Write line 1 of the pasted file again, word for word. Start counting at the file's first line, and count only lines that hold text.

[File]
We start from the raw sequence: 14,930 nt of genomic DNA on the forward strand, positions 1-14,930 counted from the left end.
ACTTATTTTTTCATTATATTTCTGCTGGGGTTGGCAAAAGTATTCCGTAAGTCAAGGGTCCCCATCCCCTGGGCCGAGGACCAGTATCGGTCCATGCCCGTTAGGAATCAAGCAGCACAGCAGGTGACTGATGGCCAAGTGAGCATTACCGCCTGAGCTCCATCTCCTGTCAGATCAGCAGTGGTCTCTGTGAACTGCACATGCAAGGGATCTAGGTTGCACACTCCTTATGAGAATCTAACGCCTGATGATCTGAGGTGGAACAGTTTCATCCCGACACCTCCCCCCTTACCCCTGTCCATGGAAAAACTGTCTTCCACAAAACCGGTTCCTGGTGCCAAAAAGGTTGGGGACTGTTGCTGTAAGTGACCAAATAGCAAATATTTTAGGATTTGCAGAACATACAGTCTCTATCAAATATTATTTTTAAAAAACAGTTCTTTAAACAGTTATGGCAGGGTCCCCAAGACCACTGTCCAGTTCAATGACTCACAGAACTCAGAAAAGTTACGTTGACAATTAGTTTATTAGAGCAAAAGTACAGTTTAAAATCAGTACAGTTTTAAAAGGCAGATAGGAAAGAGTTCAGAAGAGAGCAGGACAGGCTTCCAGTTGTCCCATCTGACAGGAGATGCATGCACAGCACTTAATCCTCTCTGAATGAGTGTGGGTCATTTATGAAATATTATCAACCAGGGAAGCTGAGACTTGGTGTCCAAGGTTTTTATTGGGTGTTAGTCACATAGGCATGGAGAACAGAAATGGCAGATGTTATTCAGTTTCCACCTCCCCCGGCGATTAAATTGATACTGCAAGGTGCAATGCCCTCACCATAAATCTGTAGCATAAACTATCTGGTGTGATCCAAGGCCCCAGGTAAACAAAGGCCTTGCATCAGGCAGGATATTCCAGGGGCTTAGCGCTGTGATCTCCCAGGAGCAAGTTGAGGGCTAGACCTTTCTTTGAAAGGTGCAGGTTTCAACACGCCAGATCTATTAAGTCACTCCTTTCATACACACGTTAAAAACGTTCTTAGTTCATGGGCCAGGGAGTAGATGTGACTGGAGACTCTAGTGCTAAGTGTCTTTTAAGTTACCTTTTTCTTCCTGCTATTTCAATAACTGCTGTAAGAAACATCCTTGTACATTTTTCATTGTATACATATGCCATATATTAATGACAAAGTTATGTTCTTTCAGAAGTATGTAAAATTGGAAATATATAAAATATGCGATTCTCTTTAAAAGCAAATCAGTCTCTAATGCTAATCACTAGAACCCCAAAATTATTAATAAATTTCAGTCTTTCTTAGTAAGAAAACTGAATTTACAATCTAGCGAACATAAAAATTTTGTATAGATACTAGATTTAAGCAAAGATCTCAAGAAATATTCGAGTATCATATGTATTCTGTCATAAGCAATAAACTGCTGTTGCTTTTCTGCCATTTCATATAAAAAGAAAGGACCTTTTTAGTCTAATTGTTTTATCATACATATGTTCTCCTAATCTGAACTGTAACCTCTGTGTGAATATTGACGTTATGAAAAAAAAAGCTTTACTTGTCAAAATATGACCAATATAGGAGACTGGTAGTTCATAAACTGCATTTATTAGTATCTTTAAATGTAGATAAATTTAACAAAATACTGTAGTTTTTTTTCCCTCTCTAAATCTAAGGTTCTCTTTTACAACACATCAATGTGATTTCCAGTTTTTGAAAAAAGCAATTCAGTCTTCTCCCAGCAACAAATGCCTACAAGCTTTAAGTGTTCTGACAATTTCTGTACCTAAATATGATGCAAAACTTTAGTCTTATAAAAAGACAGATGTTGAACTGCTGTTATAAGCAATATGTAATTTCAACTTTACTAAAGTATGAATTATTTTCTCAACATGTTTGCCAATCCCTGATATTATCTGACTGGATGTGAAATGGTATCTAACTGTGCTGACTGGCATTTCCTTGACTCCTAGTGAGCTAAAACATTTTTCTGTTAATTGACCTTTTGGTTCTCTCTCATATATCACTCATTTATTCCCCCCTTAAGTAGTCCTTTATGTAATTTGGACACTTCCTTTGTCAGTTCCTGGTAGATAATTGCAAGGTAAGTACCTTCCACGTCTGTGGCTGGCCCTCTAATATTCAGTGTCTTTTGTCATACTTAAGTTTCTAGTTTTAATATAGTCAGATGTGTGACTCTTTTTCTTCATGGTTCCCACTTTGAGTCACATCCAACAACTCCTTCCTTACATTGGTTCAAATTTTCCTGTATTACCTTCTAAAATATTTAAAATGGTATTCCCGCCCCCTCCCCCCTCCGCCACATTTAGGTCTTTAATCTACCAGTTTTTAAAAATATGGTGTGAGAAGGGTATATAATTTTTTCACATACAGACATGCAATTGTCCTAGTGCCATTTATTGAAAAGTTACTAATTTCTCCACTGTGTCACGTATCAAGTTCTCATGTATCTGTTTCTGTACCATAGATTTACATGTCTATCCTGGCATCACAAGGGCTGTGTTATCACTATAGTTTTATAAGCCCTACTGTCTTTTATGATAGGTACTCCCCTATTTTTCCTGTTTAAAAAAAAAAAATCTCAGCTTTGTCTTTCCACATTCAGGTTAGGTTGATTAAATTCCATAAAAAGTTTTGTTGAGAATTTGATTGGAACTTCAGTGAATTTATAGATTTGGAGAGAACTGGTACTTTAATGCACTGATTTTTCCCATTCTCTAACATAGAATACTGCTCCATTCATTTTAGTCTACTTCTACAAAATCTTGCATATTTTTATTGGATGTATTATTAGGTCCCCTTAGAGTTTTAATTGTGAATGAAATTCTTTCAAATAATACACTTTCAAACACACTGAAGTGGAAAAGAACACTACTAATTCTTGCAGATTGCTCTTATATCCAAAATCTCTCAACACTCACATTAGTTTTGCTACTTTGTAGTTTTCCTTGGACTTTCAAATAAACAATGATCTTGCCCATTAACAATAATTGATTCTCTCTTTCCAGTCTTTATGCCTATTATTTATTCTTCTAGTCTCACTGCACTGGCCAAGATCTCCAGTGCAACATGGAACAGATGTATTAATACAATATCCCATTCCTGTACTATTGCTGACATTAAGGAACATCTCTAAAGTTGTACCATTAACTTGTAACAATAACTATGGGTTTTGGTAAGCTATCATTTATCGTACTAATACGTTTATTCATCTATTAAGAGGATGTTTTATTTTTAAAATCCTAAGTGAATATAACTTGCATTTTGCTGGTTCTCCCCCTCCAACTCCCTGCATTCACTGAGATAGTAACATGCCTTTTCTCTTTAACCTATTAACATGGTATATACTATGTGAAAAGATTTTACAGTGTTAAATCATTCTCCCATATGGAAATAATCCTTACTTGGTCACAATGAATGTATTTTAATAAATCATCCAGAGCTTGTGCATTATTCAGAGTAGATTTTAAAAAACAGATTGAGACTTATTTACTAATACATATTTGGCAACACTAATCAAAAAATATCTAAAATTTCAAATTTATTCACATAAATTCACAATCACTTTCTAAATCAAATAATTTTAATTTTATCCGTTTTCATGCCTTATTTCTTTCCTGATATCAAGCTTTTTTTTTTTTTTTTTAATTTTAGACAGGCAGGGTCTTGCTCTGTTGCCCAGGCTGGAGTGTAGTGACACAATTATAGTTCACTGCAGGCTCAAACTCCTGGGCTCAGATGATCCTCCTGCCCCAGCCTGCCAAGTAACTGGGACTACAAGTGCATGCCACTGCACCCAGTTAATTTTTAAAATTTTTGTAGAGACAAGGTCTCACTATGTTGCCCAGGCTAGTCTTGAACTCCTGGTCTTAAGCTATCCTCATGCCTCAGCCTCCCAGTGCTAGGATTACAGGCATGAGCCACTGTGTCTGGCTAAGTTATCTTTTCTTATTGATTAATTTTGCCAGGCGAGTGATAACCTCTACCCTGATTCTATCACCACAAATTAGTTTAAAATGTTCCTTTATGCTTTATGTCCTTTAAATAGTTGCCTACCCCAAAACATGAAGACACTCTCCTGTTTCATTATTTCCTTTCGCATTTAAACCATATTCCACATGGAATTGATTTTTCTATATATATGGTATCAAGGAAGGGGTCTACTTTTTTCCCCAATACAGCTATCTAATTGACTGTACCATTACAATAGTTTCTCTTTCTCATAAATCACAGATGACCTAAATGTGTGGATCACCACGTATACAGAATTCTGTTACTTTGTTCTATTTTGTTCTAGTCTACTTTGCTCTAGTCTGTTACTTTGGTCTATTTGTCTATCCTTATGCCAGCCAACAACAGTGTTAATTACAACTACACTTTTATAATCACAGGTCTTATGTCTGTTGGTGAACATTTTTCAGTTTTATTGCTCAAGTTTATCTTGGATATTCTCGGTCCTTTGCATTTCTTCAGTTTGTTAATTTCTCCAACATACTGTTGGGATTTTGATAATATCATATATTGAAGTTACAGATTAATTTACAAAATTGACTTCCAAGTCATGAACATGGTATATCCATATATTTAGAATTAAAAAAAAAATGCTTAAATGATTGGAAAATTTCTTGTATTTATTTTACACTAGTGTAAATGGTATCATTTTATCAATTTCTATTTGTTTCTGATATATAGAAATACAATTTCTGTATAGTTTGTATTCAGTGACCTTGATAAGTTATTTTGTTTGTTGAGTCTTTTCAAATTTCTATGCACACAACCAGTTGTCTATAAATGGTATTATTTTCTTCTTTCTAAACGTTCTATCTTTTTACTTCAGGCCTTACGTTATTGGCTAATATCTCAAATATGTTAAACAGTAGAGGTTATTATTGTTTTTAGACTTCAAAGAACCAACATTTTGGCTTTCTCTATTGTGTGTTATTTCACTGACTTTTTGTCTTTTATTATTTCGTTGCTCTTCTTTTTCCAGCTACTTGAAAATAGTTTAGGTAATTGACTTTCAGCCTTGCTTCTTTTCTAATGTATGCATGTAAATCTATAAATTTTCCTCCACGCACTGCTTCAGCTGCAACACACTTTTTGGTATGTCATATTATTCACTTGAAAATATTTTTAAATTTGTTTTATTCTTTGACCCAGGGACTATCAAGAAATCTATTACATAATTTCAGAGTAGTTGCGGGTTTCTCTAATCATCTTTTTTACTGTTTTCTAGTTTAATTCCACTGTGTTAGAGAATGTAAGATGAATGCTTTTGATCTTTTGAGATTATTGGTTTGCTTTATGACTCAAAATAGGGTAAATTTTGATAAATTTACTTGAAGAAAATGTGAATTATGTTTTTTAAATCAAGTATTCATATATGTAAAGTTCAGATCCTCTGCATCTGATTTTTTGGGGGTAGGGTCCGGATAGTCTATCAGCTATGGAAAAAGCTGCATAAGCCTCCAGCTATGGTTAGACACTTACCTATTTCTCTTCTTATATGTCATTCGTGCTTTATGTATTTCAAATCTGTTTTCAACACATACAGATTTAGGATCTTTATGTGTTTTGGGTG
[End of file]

We start from the raw sequence: 14,930 nt of genomic DNA on the forward strand, positions 1-14,930 counted from the left end.